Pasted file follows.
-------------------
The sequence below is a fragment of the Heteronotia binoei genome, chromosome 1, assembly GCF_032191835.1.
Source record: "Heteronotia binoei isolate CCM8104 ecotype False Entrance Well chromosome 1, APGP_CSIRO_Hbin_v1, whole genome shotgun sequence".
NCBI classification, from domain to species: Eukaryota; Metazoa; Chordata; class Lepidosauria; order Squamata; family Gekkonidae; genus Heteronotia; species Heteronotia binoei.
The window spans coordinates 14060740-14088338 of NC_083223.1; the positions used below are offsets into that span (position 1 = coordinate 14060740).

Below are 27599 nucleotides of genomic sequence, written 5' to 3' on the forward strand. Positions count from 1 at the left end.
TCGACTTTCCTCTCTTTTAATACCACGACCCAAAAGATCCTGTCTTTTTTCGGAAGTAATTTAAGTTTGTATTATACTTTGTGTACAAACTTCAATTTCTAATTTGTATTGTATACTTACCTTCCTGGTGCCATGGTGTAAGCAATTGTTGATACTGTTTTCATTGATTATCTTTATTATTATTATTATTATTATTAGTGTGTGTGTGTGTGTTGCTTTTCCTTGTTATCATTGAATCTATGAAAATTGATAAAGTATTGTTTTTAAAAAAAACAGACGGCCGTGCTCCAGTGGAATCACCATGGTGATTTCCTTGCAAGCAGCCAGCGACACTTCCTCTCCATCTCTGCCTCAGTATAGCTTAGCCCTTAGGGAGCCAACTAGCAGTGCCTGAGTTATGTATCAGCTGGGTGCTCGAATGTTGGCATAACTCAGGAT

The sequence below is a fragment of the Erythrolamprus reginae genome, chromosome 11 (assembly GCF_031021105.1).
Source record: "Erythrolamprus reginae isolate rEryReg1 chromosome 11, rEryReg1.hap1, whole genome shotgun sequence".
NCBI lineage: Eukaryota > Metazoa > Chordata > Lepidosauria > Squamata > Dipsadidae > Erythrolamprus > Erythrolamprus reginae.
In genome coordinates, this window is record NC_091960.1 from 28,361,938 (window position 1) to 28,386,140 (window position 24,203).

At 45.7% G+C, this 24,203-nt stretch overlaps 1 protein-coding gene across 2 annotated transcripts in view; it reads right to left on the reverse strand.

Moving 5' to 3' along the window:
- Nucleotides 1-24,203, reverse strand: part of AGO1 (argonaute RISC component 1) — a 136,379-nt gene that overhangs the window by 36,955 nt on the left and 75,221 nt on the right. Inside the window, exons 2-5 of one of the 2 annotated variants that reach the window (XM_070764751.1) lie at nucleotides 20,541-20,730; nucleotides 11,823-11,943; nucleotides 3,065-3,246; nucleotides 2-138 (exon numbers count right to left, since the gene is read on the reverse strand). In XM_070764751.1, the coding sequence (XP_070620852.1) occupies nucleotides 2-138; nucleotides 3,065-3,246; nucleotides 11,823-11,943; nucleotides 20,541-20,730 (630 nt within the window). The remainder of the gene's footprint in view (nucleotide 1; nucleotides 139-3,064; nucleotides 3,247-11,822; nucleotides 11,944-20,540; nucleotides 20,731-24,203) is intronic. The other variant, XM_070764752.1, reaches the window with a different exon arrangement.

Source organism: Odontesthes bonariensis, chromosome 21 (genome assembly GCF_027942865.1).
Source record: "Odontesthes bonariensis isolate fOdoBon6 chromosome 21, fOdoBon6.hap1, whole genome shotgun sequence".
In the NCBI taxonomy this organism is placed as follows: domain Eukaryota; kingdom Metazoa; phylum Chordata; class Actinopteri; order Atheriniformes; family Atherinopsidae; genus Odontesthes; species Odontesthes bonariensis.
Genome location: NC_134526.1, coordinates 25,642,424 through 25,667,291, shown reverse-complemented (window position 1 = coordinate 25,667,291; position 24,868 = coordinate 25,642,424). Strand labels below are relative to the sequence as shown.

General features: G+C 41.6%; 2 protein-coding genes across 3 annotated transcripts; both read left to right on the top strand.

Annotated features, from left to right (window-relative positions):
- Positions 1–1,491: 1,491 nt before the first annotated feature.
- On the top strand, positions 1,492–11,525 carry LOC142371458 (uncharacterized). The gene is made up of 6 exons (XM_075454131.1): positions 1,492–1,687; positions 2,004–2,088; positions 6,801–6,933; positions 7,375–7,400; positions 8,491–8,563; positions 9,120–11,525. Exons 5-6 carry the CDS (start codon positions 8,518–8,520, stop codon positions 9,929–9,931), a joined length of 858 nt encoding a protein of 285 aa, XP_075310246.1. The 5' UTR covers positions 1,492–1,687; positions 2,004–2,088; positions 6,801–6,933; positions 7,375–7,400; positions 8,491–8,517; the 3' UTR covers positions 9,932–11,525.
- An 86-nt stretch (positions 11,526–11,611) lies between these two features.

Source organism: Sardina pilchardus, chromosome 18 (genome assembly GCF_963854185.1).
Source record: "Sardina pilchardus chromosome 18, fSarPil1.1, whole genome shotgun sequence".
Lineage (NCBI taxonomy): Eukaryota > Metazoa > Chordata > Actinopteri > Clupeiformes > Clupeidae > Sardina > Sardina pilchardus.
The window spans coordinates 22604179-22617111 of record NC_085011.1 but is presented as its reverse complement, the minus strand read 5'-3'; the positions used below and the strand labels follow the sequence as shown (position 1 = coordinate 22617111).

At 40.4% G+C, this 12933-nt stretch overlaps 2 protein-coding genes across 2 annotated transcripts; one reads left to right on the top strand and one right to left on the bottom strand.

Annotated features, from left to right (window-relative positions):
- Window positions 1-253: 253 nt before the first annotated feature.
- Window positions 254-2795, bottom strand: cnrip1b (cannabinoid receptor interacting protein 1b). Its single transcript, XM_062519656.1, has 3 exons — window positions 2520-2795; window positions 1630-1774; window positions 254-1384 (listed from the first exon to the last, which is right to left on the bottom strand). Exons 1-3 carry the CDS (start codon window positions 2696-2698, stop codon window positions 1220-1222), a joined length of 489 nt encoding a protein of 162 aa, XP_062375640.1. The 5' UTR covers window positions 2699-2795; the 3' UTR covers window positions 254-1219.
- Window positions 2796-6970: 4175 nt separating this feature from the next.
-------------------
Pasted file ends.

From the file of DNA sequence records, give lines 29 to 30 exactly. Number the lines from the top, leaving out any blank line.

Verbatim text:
- Window positions 1-253: 253 nt before the first annotated feature.
- Window positions 254-2795, bottom strand: cnrip1b (cannabinoid receptor interacting protein 1b). Its single transcript, XM_062519656.1, has 3 exons — window positions 2520-2795; window positions 1630-1774; window positions 254-1384 (listed from the first exon to the last, which is right to left on the bottom strand). Exons 1-3 carry the CDS (start codon window positions 2696-2698, stop codon window positions 1220-1222), a joined length of 489 nt encoding a protein of 162 aa, XP_062375640.1. The 5' UTR covers window positions 2699-2795; the 3' UTR covers window positions 254-1219.